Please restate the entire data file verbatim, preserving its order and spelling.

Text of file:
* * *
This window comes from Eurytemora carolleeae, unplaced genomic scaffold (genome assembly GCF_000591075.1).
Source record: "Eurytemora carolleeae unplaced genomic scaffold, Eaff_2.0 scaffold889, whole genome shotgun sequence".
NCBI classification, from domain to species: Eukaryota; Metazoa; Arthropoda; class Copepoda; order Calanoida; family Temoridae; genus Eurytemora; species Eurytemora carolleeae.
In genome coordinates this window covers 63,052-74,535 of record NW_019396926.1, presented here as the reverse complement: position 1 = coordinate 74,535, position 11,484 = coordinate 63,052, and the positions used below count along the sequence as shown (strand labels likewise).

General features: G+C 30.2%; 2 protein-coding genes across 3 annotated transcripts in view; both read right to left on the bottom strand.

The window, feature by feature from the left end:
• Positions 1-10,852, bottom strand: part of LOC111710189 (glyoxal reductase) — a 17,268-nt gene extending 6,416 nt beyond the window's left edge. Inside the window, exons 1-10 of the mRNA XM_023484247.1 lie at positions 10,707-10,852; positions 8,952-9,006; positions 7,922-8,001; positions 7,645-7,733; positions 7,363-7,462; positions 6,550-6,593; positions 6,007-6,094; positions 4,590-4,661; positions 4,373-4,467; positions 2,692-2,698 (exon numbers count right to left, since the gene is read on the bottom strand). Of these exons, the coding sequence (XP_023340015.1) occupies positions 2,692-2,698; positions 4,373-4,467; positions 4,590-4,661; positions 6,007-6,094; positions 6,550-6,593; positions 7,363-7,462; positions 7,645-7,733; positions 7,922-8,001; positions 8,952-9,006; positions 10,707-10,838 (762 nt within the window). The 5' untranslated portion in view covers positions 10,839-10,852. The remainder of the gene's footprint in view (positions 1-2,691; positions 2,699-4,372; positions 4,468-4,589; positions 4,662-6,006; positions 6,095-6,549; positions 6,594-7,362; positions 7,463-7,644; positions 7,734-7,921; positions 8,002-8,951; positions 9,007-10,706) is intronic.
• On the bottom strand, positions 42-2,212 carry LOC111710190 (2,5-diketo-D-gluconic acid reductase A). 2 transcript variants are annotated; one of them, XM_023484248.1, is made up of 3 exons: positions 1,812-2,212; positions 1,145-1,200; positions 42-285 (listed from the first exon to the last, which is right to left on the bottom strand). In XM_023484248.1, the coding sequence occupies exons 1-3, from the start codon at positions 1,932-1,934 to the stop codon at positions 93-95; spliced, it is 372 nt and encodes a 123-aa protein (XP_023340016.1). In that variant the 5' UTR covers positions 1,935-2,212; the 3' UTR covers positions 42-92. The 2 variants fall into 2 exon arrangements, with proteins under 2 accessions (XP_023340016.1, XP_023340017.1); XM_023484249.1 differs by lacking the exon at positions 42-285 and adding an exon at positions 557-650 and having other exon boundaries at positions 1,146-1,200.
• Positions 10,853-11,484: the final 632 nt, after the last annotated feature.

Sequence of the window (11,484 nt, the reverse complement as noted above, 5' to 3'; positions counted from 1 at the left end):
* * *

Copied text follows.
This window comes from Eurytemora carolleeae, unplaced genomic scaffold (genome assembly GCF_000591075.1).
Source record: "Eurytemora carolleeae unplaced genomic scaffold, Eaff_2.0 scaffold889, whole genome shotgun sequence".
NCBI classification, from domain to species: Eukaryota; Metazoa; Arthropoda; class Copepoda; order Calanoida; family Temoridae; genus Eurytemora; species Eurytemora carolleeae.
In genome coordinates this window covers 63,052-74,535 of record NW_019396926.1, presented here as the reverse complement: position 1 = coordinate 74,535, position 11,484 = coordinate 63,052, and the positions used below count along the sequence as shown (strand labels likewise).

General features: G+C 30.2%; 2 protein-coding genes across 3 annotated transcripts in view; both read right to left on the bottom strand.

The window, feature by feature from the left end:
• Positions 1-10,852, bottom strand: part of LOC111710189 (glyoxal reductase) — a 17,268-nt gene extending 6,416 nt beyond the window's left edge. Inside the window, exons 1-10 of the mRNA XM_023484247.1 lie at positions 10,707-10,852; positions 8,952-9,006; positions 7,922-8,001; positions 7,645-7,733; positions 7,363-7,462; positions 6,550-6,593; positions 6,007-6,094; positions 4,590-4,661; positions 4,373-4,467; positions 2,692-2,698 (exon numbers count right to left, since the gene is read on the bottom strand). Of these exons, the coding sequence (XP_023340015.1) occupies positions 2,692-2,698; positions 4,373-4,467; positions 4,590-4,661; positions 6,007-6,094; positions 6,550-6,593; positions 7,363-7,462; positions 7,645-7,733; positions 7,922-8,001; positions 8,952-9,006; positions 10,707-10,838 (762 nt within the window). The 5' untranslated portion in view covers positions 10,839-10,852. The remainder of the gene's footprint in view (positions 1-2,691; positions 2,699-4,372; positions 4,468-4,589; positions 4,662-6,006; positions 6,095-6,549; positions 6,594-7,362; positions 7,463-7,644; positions 7,734-7,921; positions 8,002-8,951; positions 9,007-10,706) is intronic.
• On the bottom strand, positions 42-2,212 carry LOC111710190 (2,5-diketo-D-gluconic acid reductase A). 2 transcript variants are annotated; one of them, XM_023484248.1, is made up of 3 exons: positions 1,812-2,212; positions 1,145-1,200; positions 42-285 (listed from the first exon to the last, which is right to left on the bottom strand). In XM_023484248.1, the coding sequence occupies exons 1-3, from the start codon at positions 1,932-1,934 to the stop codon at positions 93-95; spliced, it is 372 nt and encodes a 123-aa protein (XP_023340016.1). In that variant the 5' UTR covers positions 1,935-2,212; the 3' UTR covers positions 42-92. The 2 variants fall into 2 exon arrangements, with proteins under 2 accessions (XP_023340016.1, XP_023340017.1); XM_023484249.1 differs by lacking the exon at positions 42-285 and adding an exon at positions 557-650 and having other exon boundaries at positions 1,146-1,200.
• Positions 10,853-11,484: the final 632 nt, after the last annotated feature.

Sequence of the window (11,484 nt, the reverse complement as noted above, 5' to 3'; positions counted from 1 at the left end):